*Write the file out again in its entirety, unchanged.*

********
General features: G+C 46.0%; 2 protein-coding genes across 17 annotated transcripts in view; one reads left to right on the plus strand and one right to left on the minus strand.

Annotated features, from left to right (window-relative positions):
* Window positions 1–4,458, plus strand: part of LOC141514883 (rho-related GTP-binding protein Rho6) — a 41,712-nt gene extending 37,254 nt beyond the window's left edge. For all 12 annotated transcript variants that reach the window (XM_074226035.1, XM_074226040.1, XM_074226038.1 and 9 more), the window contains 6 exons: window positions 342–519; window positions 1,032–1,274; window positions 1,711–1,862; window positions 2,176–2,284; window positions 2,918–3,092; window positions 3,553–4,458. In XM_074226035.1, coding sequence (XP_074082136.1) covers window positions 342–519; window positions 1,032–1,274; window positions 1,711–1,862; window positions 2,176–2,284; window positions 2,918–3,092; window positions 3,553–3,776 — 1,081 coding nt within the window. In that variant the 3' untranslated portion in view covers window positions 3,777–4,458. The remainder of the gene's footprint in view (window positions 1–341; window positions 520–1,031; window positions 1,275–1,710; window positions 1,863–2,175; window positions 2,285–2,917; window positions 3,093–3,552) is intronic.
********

General features: G+C 46.0%; 2 protein-coding genes across 17 annotated transcripts in view; one reads left to right on the plus strand and one right to left on the minus strand.

Annotated features, from left to right (window-relative positions):
* Window positions 1–4,458, plus strand: part of LOC141514883 (rho-related GTP-binding protein Rho6) — a 41,712-nt gene extending 37,254 nt beyond the window's left edge. For all 12 annotated transcript variants that reach the window (XM_074226035.1, XM_074226040.1, XM_074226038.1 and 9 more), the window contains 6 exons: window positions 342–519; window positions 1,032–1,274; window positions 1,711–1,862; window positions 2,176–2,284; window positions 2,918–3,092; window positions 3,553–4,458. In XM_074226035.1, coding sequence (XP_074082136.1) covers window positions 342–519; window positions 1,032–1,274; window positions 1,711–1,862; window positions 2,176–2,284; window positions 2,918–3,092; window positions 3,553–3,776 — 1,081 coding nt within the window. In that variant the 3' untranslated portion in view covers window positions 3,777–4,458. The remainder of the gene's footprint in view (window positions 1–341; window positions 520–1,031; window positions 1,275–1,710; window positions 1,863–2,175; window positions 2,285–2,917; window positions 3,093–3,552) is intronic.